I have talked about all the planning that goes into getting ready for our trip. Why is it that you do all that planning and when it comes to the day of departure you end up sweating like a hog and rushing your tale off at the last moment? That's what happened this year, actually it happens every year if I think about it. I had a list and we checked it more than twice. That task was performed properly but with all the excitement of starting the vacation, someone forgot to mention that the day before we should have done less partying and singing and spent a little more time actually packing the boat.
We own a Doral Citation and that's a fair size boat. It's 27' long when you tell someone how long it is except for the people at the lock and Port of Orillia. Basically, if money is involved, the Doral is 25' long and when bragging is involved, it is 27'. Anyway, a 27' boat can hold a fair amount of stuff but what we were trying to load into her this year required an engineer's degree in volume metrics.
Why is it that when you have to load a boat it's always the hottest day of the summer. This particular day it was over 32 degrees Celsius. I was on the load it inside the boat detail, which I never leave to anyone else. I want to make sure that I can properly fill each compartment to its fullest extent yet maintain a total loss of knowing where anything is later when I need it. I pride myself on my innate ability to do this well. After everything was loaded, I had to take one last jump into the lake.
Okay, we are now ready to head out. We were to meet John, Andrea and Christie at either Burleigh Falls or Buckhorn and times a wasting so we need to get going. Like any good, or legal, boater I had my blower on for the at least 10 minutes. I think it was on, the switch was on but I couldn't hear the blower. My ears aren't that good anyway so I trusted that it was on all right. Turned the key and nothing. Here came the first long faces of the vacation from my kids. Not to worry I said, just pull out the shore power chord and we will get this puppy up and running in no time. And so we did. Off we went, all that planning paid off after all, I thought to myself.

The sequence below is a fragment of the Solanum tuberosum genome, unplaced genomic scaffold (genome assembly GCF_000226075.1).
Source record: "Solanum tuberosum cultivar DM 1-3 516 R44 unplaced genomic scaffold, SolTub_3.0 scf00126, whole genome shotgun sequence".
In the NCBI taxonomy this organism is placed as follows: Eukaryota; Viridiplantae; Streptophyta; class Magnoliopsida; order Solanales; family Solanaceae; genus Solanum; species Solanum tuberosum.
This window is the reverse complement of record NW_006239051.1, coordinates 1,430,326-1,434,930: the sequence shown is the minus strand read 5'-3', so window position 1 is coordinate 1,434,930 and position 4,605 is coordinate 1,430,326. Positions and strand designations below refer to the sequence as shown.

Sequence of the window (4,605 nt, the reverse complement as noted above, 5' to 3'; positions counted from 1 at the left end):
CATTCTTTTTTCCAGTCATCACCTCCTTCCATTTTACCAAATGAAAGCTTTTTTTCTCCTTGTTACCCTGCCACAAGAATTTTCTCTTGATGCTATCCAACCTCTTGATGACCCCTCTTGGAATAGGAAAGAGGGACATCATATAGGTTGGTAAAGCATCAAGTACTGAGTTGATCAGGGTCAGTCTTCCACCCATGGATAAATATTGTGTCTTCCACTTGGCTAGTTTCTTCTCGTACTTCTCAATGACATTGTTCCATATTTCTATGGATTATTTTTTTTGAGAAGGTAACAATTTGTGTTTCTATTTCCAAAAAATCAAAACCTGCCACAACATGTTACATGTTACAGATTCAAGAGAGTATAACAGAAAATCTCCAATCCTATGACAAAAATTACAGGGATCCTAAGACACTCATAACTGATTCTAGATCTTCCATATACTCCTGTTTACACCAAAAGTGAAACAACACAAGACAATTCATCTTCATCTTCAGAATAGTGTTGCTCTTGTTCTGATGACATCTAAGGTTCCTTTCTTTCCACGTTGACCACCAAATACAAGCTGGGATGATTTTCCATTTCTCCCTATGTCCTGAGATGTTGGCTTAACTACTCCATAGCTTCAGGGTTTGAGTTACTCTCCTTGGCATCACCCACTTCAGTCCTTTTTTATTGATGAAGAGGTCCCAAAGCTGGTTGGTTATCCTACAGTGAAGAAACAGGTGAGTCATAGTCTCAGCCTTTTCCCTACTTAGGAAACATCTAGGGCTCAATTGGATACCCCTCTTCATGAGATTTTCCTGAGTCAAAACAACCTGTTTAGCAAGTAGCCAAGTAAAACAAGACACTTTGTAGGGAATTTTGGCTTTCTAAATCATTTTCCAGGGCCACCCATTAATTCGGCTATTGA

Forgot to mention, we take our jet-ski with us each year because you can just never spend enough money on gas. I shuddered at this thought because the previous year Paul and Lauren managed to burn more on jet-ski gas than I did on the Doral for the entire trip. How is that possible? Well, it's always nice to have it when we get to Big Chief. I just hope for my son's sake that the waves on Lake Simcoe will be less than the 5 footers he had to crash through last year.
Locking is a scary experience when you do it for the first time. It is not that you are not able to pull your boat up to the wall and hook up to the black lines. You do it all the time back at your cottage. The problem is, everybody is watching. It's like a hockey game where people want to see a fight or a boxing match where the want to see the blood. People want to see other people have a hard time so they can compare themselves to them and say, I am a better boater. Mind you, there is nothing sweeter than a 40 footer perfectly slipping into position and hooking up with no mishaps.
This is not a problem for me anymore. I have been doing it for years and look forward to the precision boating of the locking experience. This is day one and our first lock is Burleigh. A very impressive deep lock with huge steel doors that slam shut and 100 million gallons of water in her bucket.
On this particular day we are running with a 40 foot Cruisers. Who are these people and how can they afford that gorgeous boat? Mind you, I love my 25' Doral Citation. It is fast, fairly easy to afford and keeps me dry when it rainsﾅnot that it's going to rain. I have two kidsﾅLauren is 14 and Paul is 16. The Doral has two places to sleep, the cuddy cabin and the aft cabin. The kids will get those and they are too old to want their dad snoring beside them at night. Where do I sleep?